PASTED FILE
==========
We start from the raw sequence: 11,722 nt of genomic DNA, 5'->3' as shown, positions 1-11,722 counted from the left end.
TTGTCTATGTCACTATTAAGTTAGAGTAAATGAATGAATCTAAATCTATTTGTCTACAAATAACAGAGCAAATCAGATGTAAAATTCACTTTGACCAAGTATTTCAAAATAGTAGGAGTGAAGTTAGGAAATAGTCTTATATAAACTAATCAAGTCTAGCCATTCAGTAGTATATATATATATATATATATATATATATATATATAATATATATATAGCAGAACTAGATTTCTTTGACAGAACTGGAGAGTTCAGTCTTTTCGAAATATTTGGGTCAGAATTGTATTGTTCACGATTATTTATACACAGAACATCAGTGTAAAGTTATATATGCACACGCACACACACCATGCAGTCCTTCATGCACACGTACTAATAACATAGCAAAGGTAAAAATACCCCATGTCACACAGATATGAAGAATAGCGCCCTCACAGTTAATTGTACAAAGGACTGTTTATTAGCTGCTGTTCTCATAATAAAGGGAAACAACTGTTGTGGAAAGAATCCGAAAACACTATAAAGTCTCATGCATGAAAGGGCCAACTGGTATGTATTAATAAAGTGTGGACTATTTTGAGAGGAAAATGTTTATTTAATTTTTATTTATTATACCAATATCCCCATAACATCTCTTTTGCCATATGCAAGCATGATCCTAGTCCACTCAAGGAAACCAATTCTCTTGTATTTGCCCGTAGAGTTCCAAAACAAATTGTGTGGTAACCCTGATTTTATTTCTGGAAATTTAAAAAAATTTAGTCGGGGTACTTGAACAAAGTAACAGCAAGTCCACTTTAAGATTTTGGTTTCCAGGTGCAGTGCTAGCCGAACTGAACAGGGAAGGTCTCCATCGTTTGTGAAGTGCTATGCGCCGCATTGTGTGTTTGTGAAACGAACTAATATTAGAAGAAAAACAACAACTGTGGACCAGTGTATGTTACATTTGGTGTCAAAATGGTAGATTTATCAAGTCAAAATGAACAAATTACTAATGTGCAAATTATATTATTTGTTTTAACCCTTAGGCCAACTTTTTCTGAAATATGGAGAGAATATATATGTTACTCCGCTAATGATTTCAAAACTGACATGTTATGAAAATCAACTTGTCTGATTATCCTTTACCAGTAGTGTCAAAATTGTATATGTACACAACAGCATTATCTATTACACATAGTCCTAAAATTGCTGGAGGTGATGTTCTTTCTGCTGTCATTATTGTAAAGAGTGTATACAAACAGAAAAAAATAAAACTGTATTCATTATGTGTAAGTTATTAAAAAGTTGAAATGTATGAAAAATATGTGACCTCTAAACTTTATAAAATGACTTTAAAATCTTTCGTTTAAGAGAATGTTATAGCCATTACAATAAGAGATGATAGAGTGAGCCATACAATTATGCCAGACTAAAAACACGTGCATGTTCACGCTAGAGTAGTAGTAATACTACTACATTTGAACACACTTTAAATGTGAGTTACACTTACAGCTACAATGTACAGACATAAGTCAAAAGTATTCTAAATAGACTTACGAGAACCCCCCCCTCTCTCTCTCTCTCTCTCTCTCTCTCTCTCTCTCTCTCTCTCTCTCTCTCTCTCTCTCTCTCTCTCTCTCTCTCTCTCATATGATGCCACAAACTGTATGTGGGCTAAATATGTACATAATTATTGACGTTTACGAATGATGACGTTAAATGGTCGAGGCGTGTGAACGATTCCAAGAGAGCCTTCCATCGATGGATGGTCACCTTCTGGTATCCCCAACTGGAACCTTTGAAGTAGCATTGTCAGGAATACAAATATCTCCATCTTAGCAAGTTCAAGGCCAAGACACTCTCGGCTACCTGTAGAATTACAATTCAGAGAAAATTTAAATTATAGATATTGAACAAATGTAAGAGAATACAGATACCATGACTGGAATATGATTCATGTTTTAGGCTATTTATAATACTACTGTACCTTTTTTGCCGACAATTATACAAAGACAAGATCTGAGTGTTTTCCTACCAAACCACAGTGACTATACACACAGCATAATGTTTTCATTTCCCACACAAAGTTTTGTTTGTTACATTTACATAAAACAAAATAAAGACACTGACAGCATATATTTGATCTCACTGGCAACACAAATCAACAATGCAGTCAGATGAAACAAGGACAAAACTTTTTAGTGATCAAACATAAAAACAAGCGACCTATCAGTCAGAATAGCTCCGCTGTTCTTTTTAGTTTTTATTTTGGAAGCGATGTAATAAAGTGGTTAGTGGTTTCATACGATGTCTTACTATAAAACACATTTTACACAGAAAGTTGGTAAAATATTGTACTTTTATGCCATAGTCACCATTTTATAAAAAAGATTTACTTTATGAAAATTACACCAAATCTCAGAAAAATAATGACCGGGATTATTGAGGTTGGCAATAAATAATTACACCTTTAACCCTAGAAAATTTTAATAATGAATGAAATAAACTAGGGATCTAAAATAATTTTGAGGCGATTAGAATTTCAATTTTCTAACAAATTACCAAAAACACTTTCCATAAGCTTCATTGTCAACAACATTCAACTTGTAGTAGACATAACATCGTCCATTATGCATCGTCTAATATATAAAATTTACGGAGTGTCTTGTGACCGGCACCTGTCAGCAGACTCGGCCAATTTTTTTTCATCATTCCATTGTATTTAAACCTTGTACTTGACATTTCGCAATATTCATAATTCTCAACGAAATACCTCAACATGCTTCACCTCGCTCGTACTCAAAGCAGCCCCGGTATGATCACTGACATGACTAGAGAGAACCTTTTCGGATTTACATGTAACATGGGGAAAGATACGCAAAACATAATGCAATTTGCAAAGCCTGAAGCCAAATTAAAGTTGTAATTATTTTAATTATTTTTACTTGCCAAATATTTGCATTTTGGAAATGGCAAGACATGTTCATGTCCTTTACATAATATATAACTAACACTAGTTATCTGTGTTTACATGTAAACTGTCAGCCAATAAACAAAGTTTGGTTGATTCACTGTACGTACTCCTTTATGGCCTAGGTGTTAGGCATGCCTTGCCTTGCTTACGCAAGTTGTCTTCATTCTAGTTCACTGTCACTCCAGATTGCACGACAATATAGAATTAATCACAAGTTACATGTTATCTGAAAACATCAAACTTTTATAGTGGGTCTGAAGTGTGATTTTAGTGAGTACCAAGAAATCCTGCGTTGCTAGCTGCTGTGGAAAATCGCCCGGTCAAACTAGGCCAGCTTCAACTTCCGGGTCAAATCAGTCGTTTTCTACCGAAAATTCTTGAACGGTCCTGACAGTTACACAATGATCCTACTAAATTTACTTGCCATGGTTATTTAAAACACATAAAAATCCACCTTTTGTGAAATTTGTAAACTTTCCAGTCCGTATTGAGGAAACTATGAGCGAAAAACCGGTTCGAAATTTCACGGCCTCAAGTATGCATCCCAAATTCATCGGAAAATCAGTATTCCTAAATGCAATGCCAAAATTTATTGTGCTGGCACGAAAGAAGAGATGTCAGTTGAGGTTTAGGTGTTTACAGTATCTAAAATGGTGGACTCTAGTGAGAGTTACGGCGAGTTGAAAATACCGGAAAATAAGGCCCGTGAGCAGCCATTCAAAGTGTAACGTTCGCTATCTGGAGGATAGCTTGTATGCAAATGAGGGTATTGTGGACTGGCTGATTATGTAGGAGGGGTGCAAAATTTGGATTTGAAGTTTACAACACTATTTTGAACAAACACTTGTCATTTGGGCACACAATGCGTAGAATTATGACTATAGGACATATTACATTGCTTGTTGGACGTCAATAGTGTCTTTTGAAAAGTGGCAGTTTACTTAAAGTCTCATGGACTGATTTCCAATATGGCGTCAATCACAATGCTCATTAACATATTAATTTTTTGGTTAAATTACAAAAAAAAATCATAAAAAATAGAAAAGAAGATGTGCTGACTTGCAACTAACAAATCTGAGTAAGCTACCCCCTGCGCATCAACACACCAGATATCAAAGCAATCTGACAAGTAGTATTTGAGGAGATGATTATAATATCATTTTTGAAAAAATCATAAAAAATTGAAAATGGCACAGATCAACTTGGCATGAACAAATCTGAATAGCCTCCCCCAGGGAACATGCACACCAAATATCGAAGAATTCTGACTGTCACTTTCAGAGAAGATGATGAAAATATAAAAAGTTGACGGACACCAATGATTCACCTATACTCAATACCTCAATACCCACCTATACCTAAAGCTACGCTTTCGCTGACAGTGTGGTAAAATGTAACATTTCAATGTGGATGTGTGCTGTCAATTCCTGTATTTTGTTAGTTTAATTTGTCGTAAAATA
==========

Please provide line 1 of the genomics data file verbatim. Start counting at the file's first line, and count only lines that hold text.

We start from the raw sequence: 11,722 nt of genomic DNA, 5'->3' as shown, positions 1-11,722 counted from the left end.